I'm not a homeschooling mother (hell no, I need my alone-time and I have limited patience – though I have UTMOST respect for mums who choose to homeschool), but I try and incorporate a love for learning outside of the classroom. Partly because I genuinely believe that learning can take place anywhere and everywhere and not just in a formal setting, and partly because Little Man is September born, so while he is of reception-age, he is still at nursery, so I know he is capable of learning more. And I'd rather give him that push now when there's no added stress of homework etc than when needs must and all of that…
So! I tend to bring a little of the classroom environment home (as I know Little Man loves learning there), and here are five simple ways you could too…
I'm a huge believer in visual learning – the more you see it, the more it sticks! Simple. Look at any nursery or reception classroom and the walls are dotted with educational stuff – be it alphabet charts, numbers, phonics sounds, basic words, animals, the weather. By seeing these everyday, pre-schoolers are imbibing it all without even realising it. Think of it this way: If you keep seeing an 'A' on the wall, when you've got to learn to write it, the visual aid imprinted in your mind will help you put it into action.
Stick educational posters around your child's room. Of course the alphabet and number charts are the obvious choices, but go a little beyond and spark their imagination. Is you kid interested in planets? Get a poster on the solar system. The world map can also make an interesting point of conversation and learning for little minds.
If you fancy a custom poster for your child's room – educational, 3D or art – try Custom Poster Printing. Why not print out a poster of something your child is learning about, or perhaps his or her artwork to inspire them further?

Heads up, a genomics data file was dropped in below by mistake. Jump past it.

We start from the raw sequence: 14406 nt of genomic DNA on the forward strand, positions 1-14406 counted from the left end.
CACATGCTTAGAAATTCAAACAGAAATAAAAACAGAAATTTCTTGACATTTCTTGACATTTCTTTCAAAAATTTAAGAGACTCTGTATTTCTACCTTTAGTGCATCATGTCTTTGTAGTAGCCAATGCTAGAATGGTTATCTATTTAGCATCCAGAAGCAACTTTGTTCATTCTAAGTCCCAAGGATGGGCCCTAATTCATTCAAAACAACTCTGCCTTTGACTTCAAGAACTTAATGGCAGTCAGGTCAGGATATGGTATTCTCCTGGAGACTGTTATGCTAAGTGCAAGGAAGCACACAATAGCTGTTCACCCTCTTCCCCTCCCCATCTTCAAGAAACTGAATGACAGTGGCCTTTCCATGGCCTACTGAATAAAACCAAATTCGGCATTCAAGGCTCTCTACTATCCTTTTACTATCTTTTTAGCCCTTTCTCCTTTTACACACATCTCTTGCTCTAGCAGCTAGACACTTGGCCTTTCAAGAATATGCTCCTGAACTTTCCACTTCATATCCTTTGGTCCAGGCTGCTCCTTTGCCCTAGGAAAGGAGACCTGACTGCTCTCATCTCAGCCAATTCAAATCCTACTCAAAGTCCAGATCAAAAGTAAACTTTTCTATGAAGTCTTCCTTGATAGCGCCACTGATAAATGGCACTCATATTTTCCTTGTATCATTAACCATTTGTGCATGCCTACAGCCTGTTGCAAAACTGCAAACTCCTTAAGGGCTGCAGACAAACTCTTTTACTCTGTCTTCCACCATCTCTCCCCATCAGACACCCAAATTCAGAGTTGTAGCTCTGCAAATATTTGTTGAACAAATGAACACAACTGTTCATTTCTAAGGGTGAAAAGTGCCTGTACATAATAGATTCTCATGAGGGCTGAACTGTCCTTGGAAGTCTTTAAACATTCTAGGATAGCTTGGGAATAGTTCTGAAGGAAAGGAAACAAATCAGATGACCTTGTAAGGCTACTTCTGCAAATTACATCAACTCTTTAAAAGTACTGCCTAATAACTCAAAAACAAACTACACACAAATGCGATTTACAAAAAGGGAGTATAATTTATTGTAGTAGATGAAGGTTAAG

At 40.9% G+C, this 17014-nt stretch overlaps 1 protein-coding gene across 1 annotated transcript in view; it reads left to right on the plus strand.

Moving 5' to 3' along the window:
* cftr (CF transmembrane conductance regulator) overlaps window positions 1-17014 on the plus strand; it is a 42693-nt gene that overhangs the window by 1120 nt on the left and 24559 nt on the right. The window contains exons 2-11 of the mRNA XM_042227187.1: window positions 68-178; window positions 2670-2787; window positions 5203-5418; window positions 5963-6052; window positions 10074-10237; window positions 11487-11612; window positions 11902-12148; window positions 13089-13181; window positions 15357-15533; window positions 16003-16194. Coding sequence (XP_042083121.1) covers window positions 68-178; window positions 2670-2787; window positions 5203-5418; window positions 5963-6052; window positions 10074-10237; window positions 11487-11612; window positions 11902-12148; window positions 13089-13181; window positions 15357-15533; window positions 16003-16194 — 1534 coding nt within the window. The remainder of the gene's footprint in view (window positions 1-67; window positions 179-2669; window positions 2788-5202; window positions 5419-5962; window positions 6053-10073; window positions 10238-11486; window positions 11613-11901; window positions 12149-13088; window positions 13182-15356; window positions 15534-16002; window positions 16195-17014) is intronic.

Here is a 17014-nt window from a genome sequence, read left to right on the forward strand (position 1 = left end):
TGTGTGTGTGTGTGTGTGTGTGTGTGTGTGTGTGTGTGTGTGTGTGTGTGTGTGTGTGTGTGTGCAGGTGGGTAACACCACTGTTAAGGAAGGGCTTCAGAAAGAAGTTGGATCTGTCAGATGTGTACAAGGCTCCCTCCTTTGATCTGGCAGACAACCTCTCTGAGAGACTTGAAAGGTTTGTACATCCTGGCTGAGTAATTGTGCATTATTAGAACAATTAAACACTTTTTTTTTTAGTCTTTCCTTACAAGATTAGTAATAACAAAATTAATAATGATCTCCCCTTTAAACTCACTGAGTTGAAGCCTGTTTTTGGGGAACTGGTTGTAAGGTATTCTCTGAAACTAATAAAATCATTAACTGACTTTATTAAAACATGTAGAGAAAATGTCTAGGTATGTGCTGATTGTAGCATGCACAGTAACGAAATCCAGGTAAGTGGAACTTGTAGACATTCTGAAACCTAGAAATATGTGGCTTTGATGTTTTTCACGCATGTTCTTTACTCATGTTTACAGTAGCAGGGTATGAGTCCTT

This advice was given to me by Little Man's nursery teacher – when introducing them to the world of writing, don't just stick to pen and paper. Explore all mediums – not only does that make it less monotonous and more exciting for them, but it also allows them to see the variations when working with different writing materials. Let them paint their name, or write it on a. Probably practise numbers on a magnetic whiteboard. Give them some chalk and let them draw figures on your pathway. Crayons, felt pens, water colours – the more the merrier!
Every nursery/ pre-school has loads of books; most even have book days when children are allowed to choose a book to take home. Because this is the age to inculcate a love for books and reading.
Of course, until your child is in reception, he/ she will not be able to read (bar a few small words), but you can – and must – read to your child. Reading a book (or four!!!) before bedtime can be relaxing and can be a great part of the bedtime routine.
Let the books be accessible to your child, so he or she can pick and choose which one to read/ be read to.
If you've got a toddler, picture books and flap-books are amazing to arouse their interest in reading.
4. Educational apps
Now I know technology and kids is a debatable topic and there is a lot of talk about limiting screen-time for kids. BUT we cannot ignore the fact that this is the way forward and technology and the Internet will be a huge part of their lives. So, like with everything else in life, set reasonable limits and balance it out. And why not let them do some learning through screen-time too?
Children would much rather learn phonics from a lovely voice singing it aloud on an app, with accompanying visual aids, than repeat after you! In fact, most nurseries and pre-schools also have a large screen in the classroom through which teaching is done and educational videos are screened.
So bring a little fun to their learning; there are so many lovely educational apps to choose from. I love the Kidloland app (read my review to see why).
5. Free play/ imaginative play
Instead of planning every milli-second of your little one's awake-time, why not give them some time every day to do whatever they want. You might be met with some "I'm bored" protests, but once that bridge is crossed, you'll be amazed how well they entertain themselves. Besides giving you some breathing space, it encourages them to use their imagination. Every Early Years educational institute also has some time for 'Free Play' – so incorporate it at home as well.
There! I hope these pointers help make learning at home a more pleasant and fun experience for you and your pre-schooler. If you have any more tips, I'd love to hear them!
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